ECON 103: Principles of Microeconomics Iryna Dudnyk
INTRODUCTION. (Chapters 1 and 2)
Economics is a social science. It studies society.
Microeconomics’ subject is individual behavior: it studies decision-making. One useful
thing you will learn in this class is how to make a decision – what factors are important
and what should be ignored.
Economics has a specific set of assumptions –perspective through which an economist
looks at the world and what they think is true (assumptions are believed to be true and are
not questioned for authenticity).
The first principle of microeconomics is
MAXIMIZATION - every person is driven by desire to advance their self interest and
improve their well being.
People can still help other people, but only if they see a net gain for themselves.
It also states that people try do their best to make correct decisions / maximize on the
basis of the limited knowledge they possess, even if in the end the choice may be not the
One reason to call economics `a dismal science’ is because of this a depressing view of
what drives human behavior.
We will focus on the following Economic Agents - an agent is an actor and decision
maker in an economic model):
Firms - choose what to produce, how much to produce, how much capital and labor to
hire. Firms maximize profits.
Profits = Revenue - Cost
Consumers spend their available income on goods. They choose how much of each good
to buy, given the prices in the market. They maximize well being and utility (enjoyment,
individual gains, satisfaction from consumption)
Consumers’ well being = Satisfaction from consumption – Expenditure
This satisfaction from consumption we will formally call `value’ TYPES OF CHOICES WE WILL CONSIDER:
1. `All-or-nothing` choices: or `to do or not to do?’ such as: go to school or not / Go to
party or not / Eat or not.
Trivially a person will do something if the total benefit is greater than the total cost.
2. Continuous choices involve deciding exactly `how much` to do: how many apples to
buy in a market, how many workers to hire, how many hours to study.
For this type of decisions the important concept is `the margin’.
MARGINAL: associated with a small change in activity. When you see `marginal’ in a
definition you can substitute it with `change in’. For example:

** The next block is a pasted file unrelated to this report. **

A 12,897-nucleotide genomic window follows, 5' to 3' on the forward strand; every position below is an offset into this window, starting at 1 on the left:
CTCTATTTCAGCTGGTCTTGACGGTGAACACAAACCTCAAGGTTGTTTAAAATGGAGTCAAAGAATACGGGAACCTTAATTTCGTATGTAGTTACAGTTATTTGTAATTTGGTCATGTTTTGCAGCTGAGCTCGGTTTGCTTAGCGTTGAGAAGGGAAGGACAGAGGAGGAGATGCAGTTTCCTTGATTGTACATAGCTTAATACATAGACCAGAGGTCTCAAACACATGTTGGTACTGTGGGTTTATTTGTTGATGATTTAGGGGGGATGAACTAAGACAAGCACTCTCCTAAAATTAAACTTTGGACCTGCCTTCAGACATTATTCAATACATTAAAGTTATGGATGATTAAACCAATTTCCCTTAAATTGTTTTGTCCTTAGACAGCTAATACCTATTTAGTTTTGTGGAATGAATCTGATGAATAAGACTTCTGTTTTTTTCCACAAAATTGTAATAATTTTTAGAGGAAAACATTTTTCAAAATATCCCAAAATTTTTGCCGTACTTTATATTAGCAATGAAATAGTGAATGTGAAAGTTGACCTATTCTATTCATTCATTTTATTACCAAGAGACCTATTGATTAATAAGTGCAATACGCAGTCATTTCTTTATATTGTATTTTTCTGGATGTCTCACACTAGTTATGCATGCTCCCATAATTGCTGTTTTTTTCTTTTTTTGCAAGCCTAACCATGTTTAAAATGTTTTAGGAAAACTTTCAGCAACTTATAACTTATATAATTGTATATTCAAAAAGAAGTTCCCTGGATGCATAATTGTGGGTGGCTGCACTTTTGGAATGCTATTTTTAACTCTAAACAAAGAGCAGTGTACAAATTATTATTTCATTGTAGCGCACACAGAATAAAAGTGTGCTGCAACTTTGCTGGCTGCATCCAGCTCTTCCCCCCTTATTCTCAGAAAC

MARGINAL REVENUE - change in revenue if a firm sells an additional unit of
MARGINAL COST - change in cost incurred from producing one extra unit.
N.B. If you look at both definitions above you can notice one more similarity: they
involve `for one additional unit’, so all `marginal’ definitions will have the same
Change in …if one more unit is …
To choose optimal level of something (the well-being maximizing number of units) we
should compare marginal costs we incur when we do more of it and marginal benefits we
derive from it.
For example, if at current level of output: marginal revenue > marginal cost, the firm
should produce more since that will increase its profits. If the marginal cost is higher than
the marginal revenue, the firm should lower the output because at this point the additional
revenue does not cover the additional production cost.
An activity is at the OPTIMAL (well being maximizing) level when
Marginal Benefit = Marginal Cost
This brings us to the concept of
EQUILIBRIUM: A stable situation where people do not want to change their behavior
given the circumstances.
This means that in equilibrium everyone is perfectly adjusted to the environment. The
reason why they do not want to change the behavior is because they have made their
maximizing choice. For example those students who decide to drop the course after the
first lecture are not in their equilibrium during the lecture: they find that taking it was not their best choice, they `changed their behavior’. On the other hand the ones who stayed
enrolled are in equilibrium: even if sitting in class may not be their point of bliss, but for
them the benefits of doing so are higher than the cost.
In equilibrium everyone is maximizing their well-being. Another interesting thing that
happens in equilibrium is
INDIFFERENCE – a person is indifferent between two options if they provide exactly
the same level of happiness.
For example at equilibrium amount of cookies you consume in one day you are
indifferent between eating and not eating the last cookie: at the optimal number of cookie
eaten the satisfaction you derived from eating the last cookie (marginal benefit) was
exactly equal to its marginal cost (money you paid for it). This means that the net gain
on the cookie was zero.
Maximizing behavior results in another important concept which is
Scarcity: The case when something valuable (desirable) exists in a limited quantity and
if it was free (zero price) then people would want more than the quantity that is
In a market: All valuable goods / services will have a price greater than zero (≠